Demand for Taenia solium cysticercosis vaccine: lessons and insights from the Ugandan pig value chain

Local pigs in Tay Nguyen, Vietnam (photo credit: ILRI/Fred Unger)

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Taenia solium cysticercosis disease remains a key challenge to the pig sector in low- and middle-income countries in sub-Saharan Africa, Latin America and Southeast Asia, resulting in economic losses and public health impacts.

The World Health Organization has ranked it first on the global scale of foodborne parasites. A One Health approach has been recommended for reduction of infection pressure and eradication in the longer term.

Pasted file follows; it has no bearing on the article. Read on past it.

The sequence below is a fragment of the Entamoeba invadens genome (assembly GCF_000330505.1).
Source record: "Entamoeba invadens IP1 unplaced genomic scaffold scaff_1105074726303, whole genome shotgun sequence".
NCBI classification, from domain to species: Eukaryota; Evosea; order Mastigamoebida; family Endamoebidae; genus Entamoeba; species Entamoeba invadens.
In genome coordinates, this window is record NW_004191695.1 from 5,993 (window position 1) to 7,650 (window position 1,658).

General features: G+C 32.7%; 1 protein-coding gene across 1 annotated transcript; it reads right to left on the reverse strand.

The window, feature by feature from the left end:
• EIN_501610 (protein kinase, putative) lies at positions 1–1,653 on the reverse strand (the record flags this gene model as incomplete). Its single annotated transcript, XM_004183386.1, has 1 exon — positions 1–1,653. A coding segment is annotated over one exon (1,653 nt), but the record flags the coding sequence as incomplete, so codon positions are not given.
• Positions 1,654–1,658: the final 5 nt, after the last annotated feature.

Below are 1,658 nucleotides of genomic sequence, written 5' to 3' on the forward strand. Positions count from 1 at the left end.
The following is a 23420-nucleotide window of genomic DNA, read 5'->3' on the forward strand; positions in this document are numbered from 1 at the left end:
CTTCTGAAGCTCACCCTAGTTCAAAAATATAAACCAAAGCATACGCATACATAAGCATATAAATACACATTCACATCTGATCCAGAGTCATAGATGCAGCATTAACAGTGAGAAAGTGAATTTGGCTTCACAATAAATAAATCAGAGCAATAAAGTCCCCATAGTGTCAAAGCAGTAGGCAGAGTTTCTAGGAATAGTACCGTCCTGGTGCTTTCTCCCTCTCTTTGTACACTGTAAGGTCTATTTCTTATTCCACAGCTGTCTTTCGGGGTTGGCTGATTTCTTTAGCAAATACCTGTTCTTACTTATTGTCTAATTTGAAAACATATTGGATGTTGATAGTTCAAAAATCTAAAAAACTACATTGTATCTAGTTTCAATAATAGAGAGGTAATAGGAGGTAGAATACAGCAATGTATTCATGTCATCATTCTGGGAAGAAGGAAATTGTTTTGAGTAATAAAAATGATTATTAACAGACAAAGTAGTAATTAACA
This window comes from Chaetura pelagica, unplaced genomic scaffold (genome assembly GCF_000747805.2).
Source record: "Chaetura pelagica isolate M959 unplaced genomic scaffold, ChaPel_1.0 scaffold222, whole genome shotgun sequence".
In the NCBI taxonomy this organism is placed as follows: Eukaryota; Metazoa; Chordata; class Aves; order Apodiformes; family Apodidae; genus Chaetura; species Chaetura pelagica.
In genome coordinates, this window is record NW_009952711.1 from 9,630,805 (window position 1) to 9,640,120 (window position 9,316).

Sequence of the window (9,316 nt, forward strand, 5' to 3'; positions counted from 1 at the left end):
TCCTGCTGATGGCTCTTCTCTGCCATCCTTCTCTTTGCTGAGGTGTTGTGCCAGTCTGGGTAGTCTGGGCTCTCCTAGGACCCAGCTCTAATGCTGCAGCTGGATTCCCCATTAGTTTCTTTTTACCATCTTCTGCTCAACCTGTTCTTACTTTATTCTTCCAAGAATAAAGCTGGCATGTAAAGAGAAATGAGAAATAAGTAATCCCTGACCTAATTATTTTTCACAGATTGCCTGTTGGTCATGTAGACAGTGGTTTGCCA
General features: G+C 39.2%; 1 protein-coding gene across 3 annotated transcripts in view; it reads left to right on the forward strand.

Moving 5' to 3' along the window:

A new vaccine TSOL18 (Cysvax™), applied in combination with oxfendazole (Paranthic 10%™), a dewormer drug has been developed and field tested for the control of T. solium cysticercosis, with high potential to break the disease cycle.

It is, however, unclear whether the products can be marketed through a market driven approach, and if smallholder pig farmers would be willing to take up and pay for the vaccine–oxfendazole combination.

Therefore, this study assessed the potential demand and willingness to pay for the vaccine—oxfendazole combination by Ugandan smallholder pig farmers, and demand for vaccinated pigs by pig traders.

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